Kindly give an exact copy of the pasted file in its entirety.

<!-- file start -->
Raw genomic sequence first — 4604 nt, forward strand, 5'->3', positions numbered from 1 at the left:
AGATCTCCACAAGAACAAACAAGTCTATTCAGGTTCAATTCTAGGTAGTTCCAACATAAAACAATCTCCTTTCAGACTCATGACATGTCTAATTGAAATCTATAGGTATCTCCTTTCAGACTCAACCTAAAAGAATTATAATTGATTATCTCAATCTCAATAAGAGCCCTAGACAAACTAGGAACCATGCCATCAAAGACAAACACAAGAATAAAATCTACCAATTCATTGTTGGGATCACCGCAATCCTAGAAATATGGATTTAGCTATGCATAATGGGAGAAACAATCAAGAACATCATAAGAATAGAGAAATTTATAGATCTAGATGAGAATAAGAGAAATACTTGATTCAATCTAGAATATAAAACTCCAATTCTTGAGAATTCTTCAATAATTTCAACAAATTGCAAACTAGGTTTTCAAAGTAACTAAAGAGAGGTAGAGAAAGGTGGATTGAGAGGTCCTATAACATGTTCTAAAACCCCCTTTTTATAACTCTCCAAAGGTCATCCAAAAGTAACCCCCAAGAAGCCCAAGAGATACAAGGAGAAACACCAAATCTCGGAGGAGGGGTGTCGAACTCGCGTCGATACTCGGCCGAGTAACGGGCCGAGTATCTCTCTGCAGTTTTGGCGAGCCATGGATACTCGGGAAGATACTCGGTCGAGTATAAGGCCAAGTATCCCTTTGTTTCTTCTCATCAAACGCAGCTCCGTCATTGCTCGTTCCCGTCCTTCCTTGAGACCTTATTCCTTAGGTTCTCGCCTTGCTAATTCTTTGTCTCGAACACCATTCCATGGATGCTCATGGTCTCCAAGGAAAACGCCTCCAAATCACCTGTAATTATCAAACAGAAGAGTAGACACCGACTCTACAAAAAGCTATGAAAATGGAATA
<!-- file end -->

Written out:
Raw genomic sequence first — 4604 nt, forward strand, 5'->3', positions numbered from 1 at the left:
AGATCTCCACAAGAACAAACAAGTCTATTCAGGTTCAATTCTAGGTAGTTCCAACATAAAACAATCTCCTTTCAGACTCATGACATGTCTAATTGAAATCTATAGGTATCTCCTTTCAGACTCAACCTAAAAGAATTATAATTGATTATCTCAATCTCAATAAGAGCCCTAGACAAACTAGGAACCATGCCATCAAAGACAAACACAAGAATAAAATCTACCAATTCATTGTTGGGATCACCGCAATCCTAGAAATATGGATTTAGCTATGCATAATGGGAGAAACAATCAAGAACATCATAAGAATAGAGAAATTTATAGATCTAGATGAGAATAAGAGAAATACTTGATTCAATCTAGAATATAAAACTCCAATTCTTGAGAATTCTTCAATAATTTCAACAAATTGCAAACTAGGTTTTCAAAGTAACTAAAGAGAGGTAGAGAAAGGTGGATTGAGAGGTCCTATAACATGTTCTAAAACCCCCTTTTTATAACTCTCCAAAGGTCATCCAAAAGTAACCCCCAAGAAGCCCAAGAGATACAAGGAGAAACACCAAATCTCGGAGGAGGGGTGTCGAACTCGCGTCGATACTCGGCCGAGTAACGGGCCGAGTATCTCTCTGCAGTTTTGGCGAGCCATGGATACTCGGGAAGATACTCGGTCGAGTATAAGGCCAAGTATCCCTTTGTTTCTTCTCATCAAACGCAGCTCCGTCATTGCTCGTTCCCGTCCTTCCTTGAGACCTTATTCCTTAGGTTCTCGCCTTGCTAATTCTTTGTCTCGAACACCATTCCATGGATGCTCATGGTCTCCAAGGAAAACGCCTCCAAATCACCTGTAATTATCAAACAGAAGAGTAGACACCGACTCTACAAAAAGCTATGAAAATGGAATA